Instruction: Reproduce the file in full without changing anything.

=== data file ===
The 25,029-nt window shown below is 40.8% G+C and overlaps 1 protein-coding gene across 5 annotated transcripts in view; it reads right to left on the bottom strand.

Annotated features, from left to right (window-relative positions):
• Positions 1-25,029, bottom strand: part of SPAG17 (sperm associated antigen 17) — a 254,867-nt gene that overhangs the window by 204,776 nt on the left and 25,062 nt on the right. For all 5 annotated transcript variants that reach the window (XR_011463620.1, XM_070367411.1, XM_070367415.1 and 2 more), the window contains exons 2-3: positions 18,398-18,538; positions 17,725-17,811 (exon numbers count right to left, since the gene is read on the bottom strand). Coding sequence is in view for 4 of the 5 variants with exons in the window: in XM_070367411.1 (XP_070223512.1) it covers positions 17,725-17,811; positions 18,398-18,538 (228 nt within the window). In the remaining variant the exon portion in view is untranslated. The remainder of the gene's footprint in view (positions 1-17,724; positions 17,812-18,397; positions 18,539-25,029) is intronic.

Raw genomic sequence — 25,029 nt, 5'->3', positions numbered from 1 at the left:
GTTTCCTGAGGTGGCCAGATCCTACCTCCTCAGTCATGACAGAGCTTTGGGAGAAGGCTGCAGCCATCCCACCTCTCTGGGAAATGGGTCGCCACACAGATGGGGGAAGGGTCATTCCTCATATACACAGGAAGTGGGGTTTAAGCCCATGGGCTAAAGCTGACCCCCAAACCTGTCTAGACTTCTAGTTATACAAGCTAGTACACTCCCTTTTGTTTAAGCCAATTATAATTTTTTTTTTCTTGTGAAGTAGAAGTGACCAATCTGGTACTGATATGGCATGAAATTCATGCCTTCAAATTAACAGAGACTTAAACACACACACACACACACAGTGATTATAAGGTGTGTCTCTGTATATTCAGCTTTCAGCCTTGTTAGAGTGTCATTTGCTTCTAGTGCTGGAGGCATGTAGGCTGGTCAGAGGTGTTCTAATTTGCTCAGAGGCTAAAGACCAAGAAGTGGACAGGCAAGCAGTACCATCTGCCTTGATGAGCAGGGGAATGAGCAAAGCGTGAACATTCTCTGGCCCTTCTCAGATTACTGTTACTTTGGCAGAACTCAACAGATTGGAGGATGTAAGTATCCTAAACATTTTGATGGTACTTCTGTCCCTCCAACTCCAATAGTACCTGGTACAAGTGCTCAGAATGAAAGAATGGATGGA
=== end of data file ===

The 25,029-nt window shown below is 40.8% G+C and overlaps 1 protein-coding gene across 5 annotated transcripts in view; it reads right to left on the bottom strand.

Annotated features, from left to right (window-relative positions):
• Positions 1-25,029, bottom strand: part of SPAG17 (sperm associated antigen 17) — a 254,867-nt gene that overhangs the window by 204,776 nt on the left and 25,062 nt on the right. For all 5 annotated transcript variants that reach the window (XR_011463620.1, XM_070367411.1, XM_070367415.1 and 2 more), the window contains exons 2-3: positions 18,398-18,538; positions 17,725-17,811 (exon numbers count right to left, since the gene is read on the bottom strand). Coding sequence is in view for 4 of the 5 variants with exons in the window: in XM_070367411.1 (XP_070223512.1) it covers positions 17,725-17,811; positions 18,398-18,538 (228 nt within the window). In the remaining variant the exon portion in view is untranslated. The remainder of the gene's footprint in view (positions 1-17,724; positions 17,812-18,397; positions 18,539-25,029) is intronic.

Raw genomic sequence — 25,029 nt, 5'->3', positions numbered from 1 at the left:
GTTTCCTGAGGTGGCCAGATCCTACCTCCTCAGTCATGACAGAGCTTTGGGAGAAGGCTGCAGCCATCCCACCTCTCTGGGAAATGGGTCGCCACACAGATGGGGGAAGGGTCATTCCTCATATACACAGGAAGTGGGGTTTAAGCCCATGGGCTAAAGCTGACCCCCAAACCTGTCTAGACTTCTAGTTATACAAGCTAGTACACTCCCTTTTGTTTAAGCCAATTATAATTTTTTTTTTCTTGTGAAGTAGAAGTGACCAATCTGGTACTGATATGGCATGAAATTCATGCCTTCAAATTAACAGAGACTTAAACACACACACACACACACAGTGATTATAAGGTGTGTCTCTGTATATTCAGCTTTCAGCCTTGTTAGAGTGTCATTTGCTTCTAGTGCTGGAGGCATGTAGGCTGGTCAGAGGTGTTCTAATTTGCTCAGAGGCTAAAGACCAAGAAGTGGACAGGCAAGCAGTACCATCTGCCTTGATGAGCAGGGGAATGAGCAAAGCGTGAACATTCTCTGGCCCTTCTCAGATTACTGTTACTTTGGCAGAACTCAACAGATTGGAGGATGTAAGTATCCTAAACATTTTGATGGTACTTCTGTCCCTCCAACTCCAATAGTACCTGGTACAAGTGCTCAGAATGAAAGAATGGATGGA